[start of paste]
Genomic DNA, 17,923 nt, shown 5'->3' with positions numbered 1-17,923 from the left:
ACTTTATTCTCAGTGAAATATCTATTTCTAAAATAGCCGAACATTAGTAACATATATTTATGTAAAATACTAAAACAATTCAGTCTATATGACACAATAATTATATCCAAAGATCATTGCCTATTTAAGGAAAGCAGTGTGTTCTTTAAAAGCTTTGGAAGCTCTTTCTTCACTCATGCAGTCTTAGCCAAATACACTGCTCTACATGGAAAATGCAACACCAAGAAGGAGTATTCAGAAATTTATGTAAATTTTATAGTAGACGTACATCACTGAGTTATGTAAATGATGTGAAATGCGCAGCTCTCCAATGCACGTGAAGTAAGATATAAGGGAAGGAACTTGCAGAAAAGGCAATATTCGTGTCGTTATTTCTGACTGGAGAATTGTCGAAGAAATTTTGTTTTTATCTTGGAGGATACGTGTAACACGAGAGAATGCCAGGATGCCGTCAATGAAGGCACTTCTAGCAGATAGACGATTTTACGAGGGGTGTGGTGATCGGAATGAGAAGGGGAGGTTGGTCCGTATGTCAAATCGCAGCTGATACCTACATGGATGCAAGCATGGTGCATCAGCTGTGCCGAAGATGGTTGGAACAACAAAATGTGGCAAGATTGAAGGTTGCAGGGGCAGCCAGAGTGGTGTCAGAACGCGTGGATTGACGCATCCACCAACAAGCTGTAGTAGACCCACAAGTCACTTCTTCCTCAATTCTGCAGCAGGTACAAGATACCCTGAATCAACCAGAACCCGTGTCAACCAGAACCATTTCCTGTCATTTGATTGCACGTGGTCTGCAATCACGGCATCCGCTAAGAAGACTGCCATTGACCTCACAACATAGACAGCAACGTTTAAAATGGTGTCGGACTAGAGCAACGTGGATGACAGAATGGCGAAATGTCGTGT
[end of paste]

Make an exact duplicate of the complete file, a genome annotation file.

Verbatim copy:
Genomic DNA, 17,923 nt, shown 5'->3' with positions numbered 1-17,923 from the left:
ACTTTATTCTCAGTGAAATATCTATTTCTAAAATAGCCGAACATTAGTAACATATATTTATGTAAAATACTAAAACAATTCAGTCTATATGACACAATAATTATATCCAAAGATCATTGCCTATTTAAGGAAAGCAGTGTGTTCTTTAAAAGCTTTGGAAGCTCTTTCTTCACTCATGCAGTCTTAGCCAAATACACTGCTCTACATGGAAAATGCAACACCAAGAAGGAGTATTCAGAAATTTATGTAAATTTTATAGTAGACGTACATCACTGAGTTATGTAAATGATGTGAAATGCGCAGCTCTCCAATGCACGTGAAGTAAGATATAAGGGAAGGAACTTGCAGAAAAGGCAATATTCGTGTCGTTATTTCTGACTGGAGAATTGTCGAAGAAATTTTGTTTTTATCTTGGAGGATACGTGTAACACGAGAGAATGCCAGGATGCCGTCAATGAAGGCACTTCTAGCAGATAGACGATTTTACGAGGGGTGTGGTGATCGGAATGAGAAGGGGAGGTTGGTCCGTATGTCAAATCGCAGCTGATACCTACATGGATGCAAGCATGGTGCATCAGCTGTGCCGAAGATGGTTGGAACAACAAAATGTGGCAAGATTGAAGGTTGCAGGGGCAGCCAGAGTGGTGTCAGAACGCGTGGATTGACGCATCCACCAACAAGCTGTAGTAGACCCACAAGTCACTTCTTCCTCAATTCTGCAGCAGGTACAAGATACCCTGAATCAACCAGAACCCGTGTCAACCAGAACCATTTCCTGTCATTTGATTGCACGTGGTCTGCAATCACGGCATCCGCTAAGAAGACTGCCATTGACCTCACAACATAGACAGCAACGTTTAAAATGGTGTCGGACTAGAGCAACGTGGATGACAGAATGGCGAAATGTCGTGT